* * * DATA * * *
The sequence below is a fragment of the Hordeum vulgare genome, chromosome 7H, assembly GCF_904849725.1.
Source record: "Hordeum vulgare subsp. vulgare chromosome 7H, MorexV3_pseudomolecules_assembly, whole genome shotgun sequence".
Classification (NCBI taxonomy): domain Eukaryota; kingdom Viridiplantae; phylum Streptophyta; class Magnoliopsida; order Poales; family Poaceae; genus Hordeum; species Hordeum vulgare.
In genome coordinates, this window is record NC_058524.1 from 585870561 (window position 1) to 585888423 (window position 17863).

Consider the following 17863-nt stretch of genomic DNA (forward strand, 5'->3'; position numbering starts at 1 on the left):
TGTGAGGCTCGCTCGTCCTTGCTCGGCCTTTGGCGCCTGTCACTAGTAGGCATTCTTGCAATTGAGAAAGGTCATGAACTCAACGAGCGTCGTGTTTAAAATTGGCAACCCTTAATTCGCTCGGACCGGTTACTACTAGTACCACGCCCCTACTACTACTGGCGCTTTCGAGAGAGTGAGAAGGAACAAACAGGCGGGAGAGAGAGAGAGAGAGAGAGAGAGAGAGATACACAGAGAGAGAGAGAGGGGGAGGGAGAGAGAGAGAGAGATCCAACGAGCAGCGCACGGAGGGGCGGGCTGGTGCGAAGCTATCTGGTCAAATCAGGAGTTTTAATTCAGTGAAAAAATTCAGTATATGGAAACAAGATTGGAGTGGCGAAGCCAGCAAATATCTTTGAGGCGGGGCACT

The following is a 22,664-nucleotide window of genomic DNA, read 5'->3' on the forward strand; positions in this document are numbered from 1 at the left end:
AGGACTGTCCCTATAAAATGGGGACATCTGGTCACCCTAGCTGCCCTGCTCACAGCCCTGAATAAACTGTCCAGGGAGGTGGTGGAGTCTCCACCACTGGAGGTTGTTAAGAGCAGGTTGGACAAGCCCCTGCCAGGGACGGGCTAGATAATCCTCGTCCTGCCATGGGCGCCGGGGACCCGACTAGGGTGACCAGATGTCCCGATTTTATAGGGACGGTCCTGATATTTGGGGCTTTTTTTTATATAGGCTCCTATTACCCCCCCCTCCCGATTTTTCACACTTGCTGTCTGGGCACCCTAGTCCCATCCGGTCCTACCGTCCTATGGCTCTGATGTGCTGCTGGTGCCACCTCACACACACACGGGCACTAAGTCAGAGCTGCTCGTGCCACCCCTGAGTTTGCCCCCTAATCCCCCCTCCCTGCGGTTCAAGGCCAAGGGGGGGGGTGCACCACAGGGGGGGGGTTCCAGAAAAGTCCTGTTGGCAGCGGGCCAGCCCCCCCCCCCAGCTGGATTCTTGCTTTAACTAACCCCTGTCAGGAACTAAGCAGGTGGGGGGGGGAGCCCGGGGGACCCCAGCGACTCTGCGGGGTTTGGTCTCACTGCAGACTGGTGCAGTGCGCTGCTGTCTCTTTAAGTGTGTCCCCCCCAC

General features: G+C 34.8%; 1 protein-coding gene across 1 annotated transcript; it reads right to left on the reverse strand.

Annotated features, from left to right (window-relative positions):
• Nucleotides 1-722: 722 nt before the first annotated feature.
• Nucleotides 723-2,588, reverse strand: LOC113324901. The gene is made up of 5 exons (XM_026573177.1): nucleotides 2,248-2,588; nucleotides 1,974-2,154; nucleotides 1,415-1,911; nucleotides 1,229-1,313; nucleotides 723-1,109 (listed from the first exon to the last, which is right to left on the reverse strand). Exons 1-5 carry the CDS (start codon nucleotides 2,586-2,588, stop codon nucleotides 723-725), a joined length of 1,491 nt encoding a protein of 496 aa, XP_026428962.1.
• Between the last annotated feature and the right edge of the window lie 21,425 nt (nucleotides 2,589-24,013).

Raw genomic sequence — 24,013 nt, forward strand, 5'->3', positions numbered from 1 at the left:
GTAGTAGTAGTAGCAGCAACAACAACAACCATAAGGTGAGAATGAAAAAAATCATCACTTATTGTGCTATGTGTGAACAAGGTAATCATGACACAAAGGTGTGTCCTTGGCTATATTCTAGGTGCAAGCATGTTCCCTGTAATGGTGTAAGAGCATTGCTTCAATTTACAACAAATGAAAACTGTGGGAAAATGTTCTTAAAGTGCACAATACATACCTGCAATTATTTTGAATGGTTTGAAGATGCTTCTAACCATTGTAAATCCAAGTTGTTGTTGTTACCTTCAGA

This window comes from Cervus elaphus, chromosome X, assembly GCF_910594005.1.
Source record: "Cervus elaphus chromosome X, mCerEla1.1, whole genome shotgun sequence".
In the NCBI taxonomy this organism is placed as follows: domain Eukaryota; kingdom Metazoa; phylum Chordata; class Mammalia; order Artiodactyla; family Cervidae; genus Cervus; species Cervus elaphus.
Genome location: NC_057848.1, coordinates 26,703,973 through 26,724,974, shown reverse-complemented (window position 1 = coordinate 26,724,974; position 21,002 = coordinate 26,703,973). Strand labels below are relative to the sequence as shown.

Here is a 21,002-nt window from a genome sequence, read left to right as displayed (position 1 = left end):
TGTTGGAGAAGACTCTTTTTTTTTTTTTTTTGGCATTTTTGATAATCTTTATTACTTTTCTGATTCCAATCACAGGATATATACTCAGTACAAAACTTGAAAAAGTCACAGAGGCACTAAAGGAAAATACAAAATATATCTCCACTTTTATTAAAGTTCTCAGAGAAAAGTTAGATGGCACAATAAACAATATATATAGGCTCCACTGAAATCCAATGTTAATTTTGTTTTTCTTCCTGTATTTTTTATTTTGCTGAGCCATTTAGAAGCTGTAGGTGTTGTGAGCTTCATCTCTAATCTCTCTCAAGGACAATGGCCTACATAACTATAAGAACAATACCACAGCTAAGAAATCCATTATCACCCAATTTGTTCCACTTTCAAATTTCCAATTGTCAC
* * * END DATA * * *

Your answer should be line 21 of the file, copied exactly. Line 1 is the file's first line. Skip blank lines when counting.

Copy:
TGTTGGAGAAGACTCTTTTTTTTTTTTTTTTGGCATTTTTGATAATCTTTATTACTTTTCTGATTCCAATCACAGGATATATACTCAGTACAAAACTTGAAAAAGTCACAGAGGCACTAAAGGAAAATACAAAATATATCTCCACTTTTATTAAAGTTCTCAGAGAAAAGTTAGATGGCACAATAAACAATATATATAGGCTCCACTGAAATCCAATGTTAATTTTGTTTTTCTTCCTGTATTTTTTATTTTGCTGAGCCATTTAGAAGCTGTAGGTGTTGTGAGCTTCATCTCTAATCTCTCTCAAGGACAATGGCCTACATAACTATAAGAACAATACCACAGCTAAGAAATCCATTATCACCCAATTTGTTCCACTTTCAAATTTCCAATTGTCAC